Media magnate Rupert Murdoch hailed Apple chief executive Steve Jobs on Wednesday, saying there was "not much doubt" he was the best CEO in America and predicting iPad sales would hit 10 million this year.
Apple announced on Monday that it has sold two million of its tablet computers in less than two months, outdoing even the iconic iPhone on its launch. Analysts estimate the California-based firm will sell five to eight million iPads this year.
Murdoch said that while imitations were likely to abound in the coming months, Jobs "will stay out in front with a very big share of the market."
"It's really a beautiful, beautiful device -- all the things you can do with it," the complimentary News Corp. chairman and chief executive told the Fox Business Network.
News Corp. is the television network's parent company.
Murdoch, who participated with Jobs in the All Things Digital conference in the Southern California town of Rancho Palos Verdes on Tuesday, said he expected to gain at least an additional 1.1 million paying subscribers to The Wall Street Journal he owns thanks to the iPad.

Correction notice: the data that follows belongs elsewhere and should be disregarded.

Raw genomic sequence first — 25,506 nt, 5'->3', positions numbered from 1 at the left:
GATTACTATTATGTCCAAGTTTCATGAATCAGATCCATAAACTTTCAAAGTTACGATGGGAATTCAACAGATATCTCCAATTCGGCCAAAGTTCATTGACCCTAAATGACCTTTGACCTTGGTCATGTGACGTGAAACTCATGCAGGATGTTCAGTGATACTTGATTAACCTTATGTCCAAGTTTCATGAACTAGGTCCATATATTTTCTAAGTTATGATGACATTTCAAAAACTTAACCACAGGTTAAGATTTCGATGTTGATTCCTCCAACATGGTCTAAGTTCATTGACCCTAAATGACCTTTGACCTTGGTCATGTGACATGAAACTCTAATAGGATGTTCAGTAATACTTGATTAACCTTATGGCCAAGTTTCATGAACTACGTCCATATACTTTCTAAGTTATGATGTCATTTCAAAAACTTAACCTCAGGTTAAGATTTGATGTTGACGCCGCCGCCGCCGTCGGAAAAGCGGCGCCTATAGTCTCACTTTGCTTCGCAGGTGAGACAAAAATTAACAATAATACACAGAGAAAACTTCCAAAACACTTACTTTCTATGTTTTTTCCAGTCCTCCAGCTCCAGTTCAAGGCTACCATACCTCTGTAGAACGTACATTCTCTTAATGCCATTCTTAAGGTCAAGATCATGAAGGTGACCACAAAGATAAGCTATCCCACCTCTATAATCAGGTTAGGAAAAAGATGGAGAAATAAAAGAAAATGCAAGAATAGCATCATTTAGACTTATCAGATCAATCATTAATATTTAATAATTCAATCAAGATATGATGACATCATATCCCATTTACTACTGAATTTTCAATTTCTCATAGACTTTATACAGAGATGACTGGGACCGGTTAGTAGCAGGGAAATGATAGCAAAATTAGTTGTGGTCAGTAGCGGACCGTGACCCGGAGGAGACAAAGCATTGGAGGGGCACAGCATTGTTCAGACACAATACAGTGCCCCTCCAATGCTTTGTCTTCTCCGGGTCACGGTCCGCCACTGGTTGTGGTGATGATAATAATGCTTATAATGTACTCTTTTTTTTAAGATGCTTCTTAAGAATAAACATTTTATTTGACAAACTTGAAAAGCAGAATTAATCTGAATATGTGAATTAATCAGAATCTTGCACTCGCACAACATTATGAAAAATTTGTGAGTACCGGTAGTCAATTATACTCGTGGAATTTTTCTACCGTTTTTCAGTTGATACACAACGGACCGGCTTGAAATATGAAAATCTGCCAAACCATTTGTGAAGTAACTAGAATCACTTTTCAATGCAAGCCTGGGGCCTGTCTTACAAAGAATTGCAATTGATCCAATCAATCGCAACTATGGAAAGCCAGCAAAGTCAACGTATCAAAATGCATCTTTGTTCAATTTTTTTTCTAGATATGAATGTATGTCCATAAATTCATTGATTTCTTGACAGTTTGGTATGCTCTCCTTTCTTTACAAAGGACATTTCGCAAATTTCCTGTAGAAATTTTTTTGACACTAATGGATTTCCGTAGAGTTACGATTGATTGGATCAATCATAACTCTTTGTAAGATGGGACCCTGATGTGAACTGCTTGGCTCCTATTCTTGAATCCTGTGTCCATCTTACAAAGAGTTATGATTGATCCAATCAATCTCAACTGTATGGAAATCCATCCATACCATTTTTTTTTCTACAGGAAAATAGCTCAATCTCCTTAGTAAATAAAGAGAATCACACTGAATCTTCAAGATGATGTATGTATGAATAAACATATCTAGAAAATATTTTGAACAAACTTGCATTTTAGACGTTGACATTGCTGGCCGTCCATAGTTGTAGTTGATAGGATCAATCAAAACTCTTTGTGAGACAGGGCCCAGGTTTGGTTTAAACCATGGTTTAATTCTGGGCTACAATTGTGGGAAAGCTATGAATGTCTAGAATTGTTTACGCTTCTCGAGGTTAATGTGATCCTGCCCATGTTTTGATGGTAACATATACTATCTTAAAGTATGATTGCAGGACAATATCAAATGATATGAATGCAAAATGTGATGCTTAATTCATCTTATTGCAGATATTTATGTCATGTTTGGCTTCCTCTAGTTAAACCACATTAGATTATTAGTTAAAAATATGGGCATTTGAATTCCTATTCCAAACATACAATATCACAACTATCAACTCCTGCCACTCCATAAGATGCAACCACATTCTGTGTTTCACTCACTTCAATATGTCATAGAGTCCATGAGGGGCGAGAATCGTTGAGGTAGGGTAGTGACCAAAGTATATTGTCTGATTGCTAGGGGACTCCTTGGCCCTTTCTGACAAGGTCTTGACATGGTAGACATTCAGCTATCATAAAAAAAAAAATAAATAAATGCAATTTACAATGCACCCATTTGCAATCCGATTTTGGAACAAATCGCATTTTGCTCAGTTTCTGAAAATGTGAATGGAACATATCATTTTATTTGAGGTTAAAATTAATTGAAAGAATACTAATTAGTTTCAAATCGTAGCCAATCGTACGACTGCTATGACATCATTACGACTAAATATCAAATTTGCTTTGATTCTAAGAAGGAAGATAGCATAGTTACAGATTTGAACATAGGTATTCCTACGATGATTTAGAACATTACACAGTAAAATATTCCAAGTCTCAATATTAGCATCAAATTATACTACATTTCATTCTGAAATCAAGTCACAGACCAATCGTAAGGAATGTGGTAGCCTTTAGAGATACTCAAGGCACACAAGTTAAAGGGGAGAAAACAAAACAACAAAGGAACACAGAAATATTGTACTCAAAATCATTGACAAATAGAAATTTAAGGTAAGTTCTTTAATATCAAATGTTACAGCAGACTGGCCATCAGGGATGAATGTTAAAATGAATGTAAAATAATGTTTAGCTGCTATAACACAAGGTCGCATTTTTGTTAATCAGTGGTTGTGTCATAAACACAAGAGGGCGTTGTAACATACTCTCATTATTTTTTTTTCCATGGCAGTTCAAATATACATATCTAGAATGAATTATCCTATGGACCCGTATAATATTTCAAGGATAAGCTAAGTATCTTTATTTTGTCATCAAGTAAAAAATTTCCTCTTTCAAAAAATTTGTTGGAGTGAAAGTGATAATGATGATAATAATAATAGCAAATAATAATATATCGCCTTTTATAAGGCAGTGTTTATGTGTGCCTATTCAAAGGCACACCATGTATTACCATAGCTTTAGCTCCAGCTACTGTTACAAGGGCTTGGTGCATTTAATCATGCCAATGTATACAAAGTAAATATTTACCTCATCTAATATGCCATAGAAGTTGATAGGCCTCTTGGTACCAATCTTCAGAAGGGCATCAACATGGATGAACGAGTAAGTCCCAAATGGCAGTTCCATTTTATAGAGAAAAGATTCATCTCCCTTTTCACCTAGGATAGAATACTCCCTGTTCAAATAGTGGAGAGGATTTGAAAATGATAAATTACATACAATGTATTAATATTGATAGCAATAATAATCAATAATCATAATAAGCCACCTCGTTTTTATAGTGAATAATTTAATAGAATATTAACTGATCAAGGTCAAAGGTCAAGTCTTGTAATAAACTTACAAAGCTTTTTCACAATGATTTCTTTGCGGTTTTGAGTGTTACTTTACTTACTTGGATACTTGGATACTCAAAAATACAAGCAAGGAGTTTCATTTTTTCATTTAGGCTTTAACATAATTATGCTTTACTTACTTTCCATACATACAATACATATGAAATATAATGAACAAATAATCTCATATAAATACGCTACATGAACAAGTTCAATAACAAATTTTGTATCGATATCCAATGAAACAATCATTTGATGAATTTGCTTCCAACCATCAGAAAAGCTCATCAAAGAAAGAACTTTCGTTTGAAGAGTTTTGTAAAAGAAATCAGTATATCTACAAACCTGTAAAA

The Journal already charges a similar number of people to gain access to restricted content on its website. So far, 10,000 people are reading the newspaper on their iPads, according to Murdoch.
Another 100,000 people who already buy the Journal and have it delivered at home are also using the iPad to read it.
"To introduce them to it, we're giving them that for nothing. But later on, we'll charge probably a discounted rate, if you're also buying the paper itself," he said.
In comparison, a spokesperson for The New York Times said last week that its iPad application -- entirely free of charge for now -- has been used by 300,000 people.
Asked whether he considered Jobs the best chief executive in the United States, Murdoch replied "there's not much doubt about that.
"He's got such incredible focus. He's got such power inspiring the people around him who work for him. And, you know, it's -- it's a highly, highly disciplined company... and it makes beautiful products," he added.
On Tuesday, Jobs said that "any democracy depends on a free, healthy press," a thought echoed by Murdoch, who said he was convinced that tools like the portable tablet computers would not spell the end of the press.
"Most people over 50 love the tactile experience of reading a real newspaper," the Australian-American media czar said.
"But it doesn't mean that you won't also have this or take it with you or read it on the train or whatever -- or use it for your e-mail or whatever. Or give it to your kids to play games on."
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